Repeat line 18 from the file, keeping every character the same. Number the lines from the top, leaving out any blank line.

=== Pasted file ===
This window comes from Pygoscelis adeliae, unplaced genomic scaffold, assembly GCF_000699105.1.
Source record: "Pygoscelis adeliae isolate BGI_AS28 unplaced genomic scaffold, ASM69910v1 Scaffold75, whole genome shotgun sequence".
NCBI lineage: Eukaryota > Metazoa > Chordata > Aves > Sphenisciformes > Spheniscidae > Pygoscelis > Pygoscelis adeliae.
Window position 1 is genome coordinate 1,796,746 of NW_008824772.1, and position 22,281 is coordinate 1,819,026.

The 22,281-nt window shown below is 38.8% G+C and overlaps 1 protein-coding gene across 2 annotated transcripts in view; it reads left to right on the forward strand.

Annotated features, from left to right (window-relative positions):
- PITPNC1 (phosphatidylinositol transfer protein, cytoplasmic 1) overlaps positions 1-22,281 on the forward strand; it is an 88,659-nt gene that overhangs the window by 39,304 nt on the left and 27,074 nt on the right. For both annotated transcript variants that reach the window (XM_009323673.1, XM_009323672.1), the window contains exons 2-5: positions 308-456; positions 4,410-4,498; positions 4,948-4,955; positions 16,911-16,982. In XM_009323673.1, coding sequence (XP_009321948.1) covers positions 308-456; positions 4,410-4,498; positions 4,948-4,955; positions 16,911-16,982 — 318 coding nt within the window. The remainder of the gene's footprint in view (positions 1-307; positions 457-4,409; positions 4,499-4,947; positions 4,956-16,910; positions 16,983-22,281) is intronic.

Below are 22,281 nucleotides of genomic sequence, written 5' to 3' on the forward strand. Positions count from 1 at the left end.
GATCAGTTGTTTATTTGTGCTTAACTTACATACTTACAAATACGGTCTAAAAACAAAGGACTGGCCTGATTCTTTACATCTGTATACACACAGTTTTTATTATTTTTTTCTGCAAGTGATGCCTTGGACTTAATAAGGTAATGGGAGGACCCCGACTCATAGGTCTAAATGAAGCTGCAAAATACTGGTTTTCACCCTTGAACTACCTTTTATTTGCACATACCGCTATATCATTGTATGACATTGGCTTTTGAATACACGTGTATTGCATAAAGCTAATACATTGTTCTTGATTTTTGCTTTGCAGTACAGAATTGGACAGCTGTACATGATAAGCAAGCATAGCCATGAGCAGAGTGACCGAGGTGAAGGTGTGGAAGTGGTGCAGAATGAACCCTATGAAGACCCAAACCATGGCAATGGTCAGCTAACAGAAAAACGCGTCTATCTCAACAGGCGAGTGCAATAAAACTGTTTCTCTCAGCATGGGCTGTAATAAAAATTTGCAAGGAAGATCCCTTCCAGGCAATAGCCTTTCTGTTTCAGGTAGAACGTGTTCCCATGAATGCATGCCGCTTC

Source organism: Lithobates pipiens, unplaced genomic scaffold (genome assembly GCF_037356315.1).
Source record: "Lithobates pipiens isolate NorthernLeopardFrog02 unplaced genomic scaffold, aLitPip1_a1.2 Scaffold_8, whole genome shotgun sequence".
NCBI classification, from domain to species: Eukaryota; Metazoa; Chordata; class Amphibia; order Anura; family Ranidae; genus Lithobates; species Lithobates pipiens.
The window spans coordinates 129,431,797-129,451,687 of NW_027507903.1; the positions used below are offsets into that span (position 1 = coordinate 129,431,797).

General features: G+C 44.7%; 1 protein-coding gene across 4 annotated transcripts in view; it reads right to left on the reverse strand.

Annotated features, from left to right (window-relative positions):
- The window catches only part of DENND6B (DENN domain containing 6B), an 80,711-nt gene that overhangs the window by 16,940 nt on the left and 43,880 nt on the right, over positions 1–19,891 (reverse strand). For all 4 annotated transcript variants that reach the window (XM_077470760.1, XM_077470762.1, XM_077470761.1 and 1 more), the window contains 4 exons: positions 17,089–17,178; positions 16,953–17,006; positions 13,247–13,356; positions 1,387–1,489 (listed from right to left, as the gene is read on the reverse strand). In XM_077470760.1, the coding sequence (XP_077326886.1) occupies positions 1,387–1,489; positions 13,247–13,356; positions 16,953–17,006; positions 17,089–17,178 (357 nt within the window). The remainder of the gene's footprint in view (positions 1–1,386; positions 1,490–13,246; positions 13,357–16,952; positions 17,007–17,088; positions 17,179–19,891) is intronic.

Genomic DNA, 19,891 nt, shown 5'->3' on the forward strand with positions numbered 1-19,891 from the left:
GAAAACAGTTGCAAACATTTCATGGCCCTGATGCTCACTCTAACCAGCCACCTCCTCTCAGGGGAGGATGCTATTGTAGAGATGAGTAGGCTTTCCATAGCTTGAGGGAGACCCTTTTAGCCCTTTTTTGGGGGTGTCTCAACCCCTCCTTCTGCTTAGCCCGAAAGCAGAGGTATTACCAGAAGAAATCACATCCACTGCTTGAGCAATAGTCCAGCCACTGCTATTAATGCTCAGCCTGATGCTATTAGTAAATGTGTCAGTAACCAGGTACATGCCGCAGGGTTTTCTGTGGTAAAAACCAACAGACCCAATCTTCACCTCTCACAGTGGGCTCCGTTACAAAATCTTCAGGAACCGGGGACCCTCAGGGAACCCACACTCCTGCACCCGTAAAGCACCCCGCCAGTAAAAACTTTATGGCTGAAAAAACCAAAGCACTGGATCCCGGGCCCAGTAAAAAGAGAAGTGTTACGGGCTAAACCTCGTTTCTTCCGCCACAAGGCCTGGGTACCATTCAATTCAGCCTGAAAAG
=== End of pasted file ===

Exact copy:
GAAAACAGTTGCAAACATTTCATGGCCCTGATGCTCACTCTAACCAGCCACCTCCTCTCAGGGGAGGATGCTATTGTAGAGATGAGTAGGCTTTCCATAGCTTGAGGGAGACCCTTTTAGCCCTTTTTTGGGGGTGTCTCAACCCCTCCTTCTGCTTAGCCCGAAAGCAGAGGTATTACCAGAAGAAATCACATCCACTGCTTGAGCAATAGTCCAGCCACTGCTATTAATGCTCAGCCTGATGCTATTAGTAAATGTGTCAGTAACCAGGTACATGCCGCAGGGTTTTCTGTGGTAAAAACCAACAGACCCAATCTTCACCTCTCACAGTGGGCTCCGTTACAAAATCTTCAGGAACCGGGGACCCTCAGGGAACCCACACTCCTGCACCCGTAAAGCACCCCGCCAGTAAAAACTTTATGGCTGAAAAAACCAAAGCACTGGATCCCGGGCCCAGTAAAAAGAGAAGTGTTACGGGCTAAACCTCGTTTCTTCCGCCACAAGGCCTGGGTACCATTCAATTCAGCCTGAAAAG